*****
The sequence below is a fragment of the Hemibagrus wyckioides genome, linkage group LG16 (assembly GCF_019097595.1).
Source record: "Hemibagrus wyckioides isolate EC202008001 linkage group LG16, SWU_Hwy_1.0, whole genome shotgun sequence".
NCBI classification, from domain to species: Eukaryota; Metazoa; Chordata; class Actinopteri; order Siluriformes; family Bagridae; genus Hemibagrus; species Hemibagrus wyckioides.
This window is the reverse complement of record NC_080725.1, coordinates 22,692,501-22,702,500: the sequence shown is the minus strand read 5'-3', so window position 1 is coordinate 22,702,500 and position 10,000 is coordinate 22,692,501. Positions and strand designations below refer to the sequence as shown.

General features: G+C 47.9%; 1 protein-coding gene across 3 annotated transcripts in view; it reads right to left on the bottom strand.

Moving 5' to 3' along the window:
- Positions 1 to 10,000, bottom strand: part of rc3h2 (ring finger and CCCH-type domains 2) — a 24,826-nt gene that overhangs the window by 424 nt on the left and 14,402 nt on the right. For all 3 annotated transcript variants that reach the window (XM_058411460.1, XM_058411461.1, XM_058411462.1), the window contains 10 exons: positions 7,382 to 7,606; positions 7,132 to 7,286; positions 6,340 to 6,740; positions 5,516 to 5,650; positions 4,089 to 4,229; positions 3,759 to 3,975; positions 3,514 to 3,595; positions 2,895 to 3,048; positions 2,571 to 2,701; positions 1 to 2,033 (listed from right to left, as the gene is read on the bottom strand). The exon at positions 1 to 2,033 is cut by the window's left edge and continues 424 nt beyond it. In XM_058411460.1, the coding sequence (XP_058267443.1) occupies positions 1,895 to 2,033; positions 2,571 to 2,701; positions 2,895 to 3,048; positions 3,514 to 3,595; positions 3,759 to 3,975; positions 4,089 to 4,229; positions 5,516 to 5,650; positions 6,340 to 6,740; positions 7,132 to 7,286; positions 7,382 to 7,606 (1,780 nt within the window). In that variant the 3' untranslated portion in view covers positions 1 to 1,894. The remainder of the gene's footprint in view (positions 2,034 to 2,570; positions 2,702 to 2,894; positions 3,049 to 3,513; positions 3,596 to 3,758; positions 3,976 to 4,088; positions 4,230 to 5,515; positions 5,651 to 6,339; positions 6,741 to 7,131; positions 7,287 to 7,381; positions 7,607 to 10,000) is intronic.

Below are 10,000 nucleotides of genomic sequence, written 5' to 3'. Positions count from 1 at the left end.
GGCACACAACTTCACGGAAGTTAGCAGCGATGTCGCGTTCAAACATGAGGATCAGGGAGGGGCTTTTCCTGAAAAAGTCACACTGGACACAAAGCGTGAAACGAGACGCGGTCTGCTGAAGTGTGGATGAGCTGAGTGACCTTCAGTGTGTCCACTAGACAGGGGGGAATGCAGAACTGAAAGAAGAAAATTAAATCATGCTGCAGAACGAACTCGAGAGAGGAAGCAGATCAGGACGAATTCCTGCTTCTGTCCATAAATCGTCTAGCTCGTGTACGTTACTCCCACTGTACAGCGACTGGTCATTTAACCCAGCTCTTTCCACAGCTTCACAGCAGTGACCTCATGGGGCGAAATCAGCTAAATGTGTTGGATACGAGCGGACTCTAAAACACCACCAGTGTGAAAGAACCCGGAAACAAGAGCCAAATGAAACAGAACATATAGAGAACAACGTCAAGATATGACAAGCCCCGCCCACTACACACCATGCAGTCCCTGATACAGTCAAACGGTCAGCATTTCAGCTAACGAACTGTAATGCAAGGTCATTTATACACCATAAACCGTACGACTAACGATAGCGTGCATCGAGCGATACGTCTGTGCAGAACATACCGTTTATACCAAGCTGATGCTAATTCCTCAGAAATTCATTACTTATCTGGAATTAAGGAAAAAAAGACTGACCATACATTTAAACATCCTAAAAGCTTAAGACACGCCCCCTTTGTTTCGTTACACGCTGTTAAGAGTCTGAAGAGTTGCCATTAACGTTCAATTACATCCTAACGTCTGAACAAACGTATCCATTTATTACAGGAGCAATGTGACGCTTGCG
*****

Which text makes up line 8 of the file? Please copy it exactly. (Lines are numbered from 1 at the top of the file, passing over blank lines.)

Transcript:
Below are 10,000 nucleotides of genomic sequence, written 5' to 3'. Positions count from 1 at the left end.